To recognize the gift from Mr. Dorner, a field service engineer, and Dr. Perzy, the MetroHealth Brecksville Health and Surgery Center atrium will be renamed the Perzy Family Atrium.

The name is in honor of Dr. Perzy’s parents, Fred and Vivian Perzy, and the Perzy family. Her great grandparents once owned and operated a family farm on land in Broadview Heights just east of Interstate 77. The land abuts the site of the Brecksville Health and Surgery Center, which opened in August 2016.

Seeing the depth of her father’s longtime relationships with Brecksville High School classmates he graduated with in 1956 helped Dr. Perzy focus on community health and wellness for this challenge. 

In addition to opening her combined internal medicine and pediatrics practice in Strongsville in 1994, she was instrumental in the design of the MetroHealth Middleburg Heights November Family Health Center in 2013, where she also still sees patients.

A major gift from the November family, and conversations with fellow MetroHealth physician and mentor Dr. Alfred F. Connors Jr., started Dr. Perzy thinking about her own philanthropic activity. “I started to think, ‘What can I leave behind as a legacy?’ ” she says. “How do you include something that’s meaningful?”

Dr. Perzy says she drew inspiration from Dr. Connors as she helped plan the structure of her family’s gift. The two have worked together since the late 1980s, when she was an intern and he was director of the Medical Intensive Care Unit (MICU). Dr. Connors and his wife, Dr. Mildred Lam, recently made a leadership gift, the largest individual gift in MetroHealth’s history, to the MetroHealth Transformation.

In August 2016, at the grand opening reception of the MetroHealth Brecksville Health and Surgery Center, Dr. Perzy surprised her parents and brother, Dr. F. Todd Perzy, by announcing to the assembled guests that the family would be making a substantial gift.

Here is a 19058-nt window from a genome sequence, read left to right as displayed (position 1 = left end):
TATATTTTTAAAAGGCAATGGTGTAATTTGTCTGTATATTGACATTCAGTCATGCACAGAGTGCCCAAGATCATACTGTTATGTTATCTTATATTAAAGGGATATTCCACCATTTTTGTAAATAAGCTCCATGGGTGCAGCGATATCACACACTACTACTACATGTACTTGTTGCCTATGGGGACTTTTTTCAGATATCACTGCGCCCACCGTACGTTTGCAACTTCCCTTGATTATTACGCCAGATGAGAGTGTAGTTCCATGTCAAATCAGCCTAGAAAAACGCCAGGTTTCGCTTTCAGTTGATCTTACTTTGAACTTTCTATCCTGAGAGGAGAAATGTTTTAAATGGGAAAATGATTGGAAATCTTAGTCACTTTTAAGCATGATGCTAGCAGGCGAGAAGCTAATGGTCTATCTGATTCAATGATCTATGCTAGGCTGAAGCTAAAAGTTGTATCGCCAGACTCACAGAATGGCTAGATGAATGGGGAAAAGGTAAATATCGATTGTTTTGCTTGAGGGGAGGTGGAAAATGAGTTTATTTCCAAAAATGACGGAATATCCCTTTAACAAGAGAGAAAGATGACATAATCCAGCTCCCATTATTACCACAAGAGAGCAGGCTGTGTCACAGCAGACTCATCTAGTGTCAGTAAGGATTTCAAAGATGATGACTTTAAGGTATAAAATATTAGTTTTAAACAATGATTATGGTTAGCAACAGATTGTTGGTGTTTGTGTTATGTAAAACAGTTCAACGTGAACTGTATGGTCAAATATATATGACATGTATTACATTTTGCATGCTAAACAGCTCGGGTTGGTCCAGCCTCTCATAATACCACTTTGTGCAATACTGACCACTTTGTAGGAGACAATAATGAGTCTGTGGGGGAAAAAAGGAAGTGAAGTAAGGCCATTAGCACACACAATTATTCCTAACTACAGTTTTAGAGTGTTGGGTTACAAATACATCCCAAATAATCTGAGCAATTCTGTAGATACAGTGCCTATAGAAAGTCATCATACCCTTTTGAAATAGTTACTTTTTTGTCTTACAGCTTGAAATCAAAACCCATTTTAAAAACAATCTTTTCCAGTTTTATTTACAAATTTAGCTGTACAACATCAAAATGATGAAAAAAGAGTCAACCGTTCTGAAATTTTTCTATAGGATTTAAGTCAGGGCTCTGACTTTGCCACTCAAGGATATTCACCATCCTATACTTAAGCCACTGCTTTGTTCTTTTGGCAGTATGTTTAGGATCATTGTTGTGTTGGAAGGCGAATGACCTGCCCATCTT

“The most important thing is to make a difference, and that it has meaning,” she says. “I want to have something there that fulfills a need and improves the lives of our patients. And I want for it to outlast us all.”


Craig Bates MD

Physician's Legacy Takes Flight

After graduating from medical school at the University of North Carolina School of Medicine, Craig Bates, MD, headed to MetroHealth in 2001 for a residency in emergency medicine.  

For years Dr. Bates, medical director of Metro Life Flight since 2008 and an attending physician in the department of Emergency Medicine since 2004, chose an automatic payroll deduction as his way of giving to the Employee Giving Campaign.

He targeted his donations to the programs at MetroHealth that impact him and his patients the most: the general Emergency Medicine Fund, SIM Center, Metro Life Flight, and Trauma Survivors Network. Each one was worthy in its own way, but Dr. Bates said the work of the Trauma Survivors Network has been especially inspiring. 

In 2015, prompted by multiple events including family illness and the death of a close friend, Dr. Bates and his wife, Kim, a veterinarian, started thinking about the legacy they wanted to leave behind. 

The Avon Lake couple didn’t have a will, so they decided to draw one up. 

“We said, ‘Let’s make a list of the places we care about,’ ” he said. MetroHealth was on that list.

To find out how he could designate a gift in his will to the hospital, Dr. Bates turned to The MetroHealth Foundation.

“It was pretty easy to do a bequest,” he says. “It was just a one-page thing.”

Dr. Bates and his wife have designated that the bequest be used for the area of greatest need. 

“Donations to MetroHealth make a difference to the community we care for and the caregivers who deliver that care," he says. "Ultimately what matters most when considering donating to an organization is knowing it will matter … and that is definitely the case at MetroHealth.”